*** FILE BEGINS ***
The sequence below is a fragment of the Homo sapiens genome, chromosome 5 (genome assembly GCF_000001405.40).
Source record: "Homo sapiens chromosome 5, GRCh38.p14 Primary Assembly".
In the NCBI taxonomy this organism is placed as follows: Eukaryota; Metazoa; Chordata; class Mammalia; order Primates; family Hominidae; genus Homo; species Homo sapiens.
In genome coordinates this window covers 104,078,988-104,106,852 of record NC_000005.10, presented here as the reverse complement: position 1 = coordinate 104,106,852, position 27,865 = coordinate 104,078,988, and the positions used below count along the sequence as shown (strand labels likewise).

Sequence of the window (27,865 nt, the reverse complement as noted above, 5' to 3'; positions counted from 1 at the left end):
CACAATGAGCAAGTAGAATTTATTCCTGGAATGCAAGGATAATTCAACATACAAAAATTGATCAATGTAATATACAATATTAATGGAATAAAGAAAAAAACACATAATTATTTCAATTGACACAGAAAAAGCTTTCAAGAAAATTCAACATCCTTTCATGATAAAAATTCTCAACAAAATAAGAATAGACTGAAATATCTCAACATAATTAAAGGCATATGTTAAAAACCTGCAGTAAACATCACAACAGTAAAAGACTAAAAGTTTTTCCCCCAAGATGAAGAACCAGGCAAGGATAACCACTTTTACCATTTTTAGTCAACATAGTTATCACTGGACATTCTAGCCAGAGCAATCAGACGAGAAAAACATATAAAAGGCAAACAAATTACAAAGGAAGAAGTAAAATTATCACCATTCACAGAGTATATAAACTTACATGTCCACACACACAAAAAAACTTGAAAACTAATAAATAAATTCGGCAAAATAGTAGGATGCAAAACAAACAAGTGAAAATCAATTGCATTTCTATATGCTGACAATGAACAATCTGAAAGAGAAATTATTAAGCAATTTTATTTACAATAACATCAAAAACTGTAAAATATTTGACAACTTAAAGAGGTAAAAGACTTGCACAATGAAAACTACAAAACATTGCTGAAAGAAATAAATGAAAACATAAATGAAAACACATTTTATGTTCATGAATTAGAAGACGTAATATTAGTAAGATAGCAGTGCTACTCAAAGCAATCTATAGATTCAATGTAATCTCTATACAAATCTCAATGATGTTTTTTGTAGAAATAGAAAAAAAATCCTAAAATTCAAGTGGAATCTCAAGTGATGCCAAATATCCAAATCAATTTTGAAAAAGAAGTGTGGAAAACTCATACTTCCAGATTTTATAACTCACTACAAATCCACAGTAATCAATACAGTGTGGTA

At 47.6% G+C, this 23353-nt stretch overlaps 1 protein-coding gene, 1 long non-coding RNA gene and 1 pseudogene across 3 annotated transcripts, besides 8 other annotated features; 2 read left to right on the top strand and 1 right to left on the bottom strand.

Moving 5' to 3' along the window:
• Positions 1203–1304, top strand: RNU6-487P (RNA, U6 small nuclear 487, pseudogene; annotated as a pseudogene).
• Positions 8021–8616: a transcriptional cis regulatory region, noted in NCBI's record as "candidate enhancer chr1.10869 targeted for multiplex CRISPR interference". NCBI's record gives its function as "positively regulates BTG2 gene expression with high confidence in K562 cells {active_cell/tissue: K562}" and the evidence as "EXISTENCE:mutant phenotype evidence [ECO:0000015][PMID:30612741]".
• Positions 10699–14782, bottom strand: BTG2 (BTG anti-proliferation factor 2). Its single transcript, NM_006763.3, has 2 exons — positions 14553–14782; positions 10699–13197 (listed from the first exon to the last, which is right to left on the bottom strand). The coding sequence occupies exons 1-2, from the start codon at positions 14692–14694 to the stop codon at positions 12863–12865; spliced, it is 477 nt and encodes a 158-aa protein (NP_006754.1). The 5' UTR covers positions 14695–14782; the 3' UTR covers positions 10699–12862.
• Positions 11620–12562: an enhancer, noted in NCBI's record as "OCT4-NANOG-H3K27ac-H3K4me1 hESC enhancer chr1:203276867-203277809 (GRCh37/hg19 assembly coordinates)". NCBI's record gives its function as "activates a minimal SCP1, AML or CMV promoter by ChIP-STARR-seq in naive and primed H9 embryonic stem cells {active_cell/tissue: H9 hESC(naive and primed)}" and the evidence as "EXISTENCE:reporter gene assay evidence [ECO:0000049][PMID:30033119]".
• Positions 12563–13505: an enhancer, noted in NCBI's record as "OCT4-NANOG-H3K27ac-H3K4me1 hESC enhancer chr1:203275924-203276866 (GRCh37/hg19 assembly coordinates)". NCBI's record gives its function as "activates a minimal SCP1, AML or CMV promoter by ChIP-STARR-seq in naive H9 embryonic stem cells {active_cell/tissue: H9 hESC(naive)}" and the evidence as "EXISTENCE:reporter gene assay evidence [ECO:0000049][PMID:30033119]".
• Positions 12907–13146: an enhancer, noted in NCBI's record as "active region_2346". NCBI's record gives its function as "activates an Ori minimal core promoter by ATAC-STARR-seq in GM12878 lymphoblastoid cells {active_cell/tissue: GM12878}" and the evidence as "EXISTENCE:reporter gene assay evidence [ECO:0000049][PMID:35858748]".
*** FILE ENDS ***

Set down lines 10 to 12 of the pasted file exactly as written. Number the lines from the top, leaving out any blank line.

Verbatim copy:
• Positions 8021–8616: a transcriptional cis regulatory region, noted in NCBI's record as "candidate enhancer chr1.10869 targeted for multiplex CRISPR interference". NCBI's record gives its function as "positively regulates BTG2 gene expression with high confidence in K562 cells {active_cell/tissue: K562}" and the evidence as "EXISTENCE:mutant phenotype evidence [ECO:0000015][PMID:30612741]".
• Positions 10699–14782, bottom strand: BTG2 (BTG anti-proliferation factor 2). Its single transcript, NM_006763.3, has 2 exons — positions 14553–14782; positions 10699–13197 (listed from the first exon to the last, which is right to left on the bottom strand). The coding sequence occupies exons 1-2, from the start codon at positions 14692–14694 to the stop codon at positions 12863–12865; spliced, it is 477 nt and encodes a 158-aa protein (NP_006754.1). The 5' UTR covers positions 14695–14782; the 3' UTR covers positions 10699–12862.
• Positions 11620–12562: an enhancer, noted in NCBI's record as "OCT4-NANOG-H3K27ac-H3K4me1 hESC enhancer chr1:203276867-203277809 (GRCh37/hg19 assembly coordinates)". NCBI's record gives its function as "activates a minimal SCP1, AML or CMV promoter by ChIP-STARR-seq in naive and primed H9 embryonic stem cells {active_cell/tissue: H9 hESC(naive and primed)}" and the evidence as "EXISTENCE:reporter gene assay evidence [ECO:0000049][PMID:30033119]".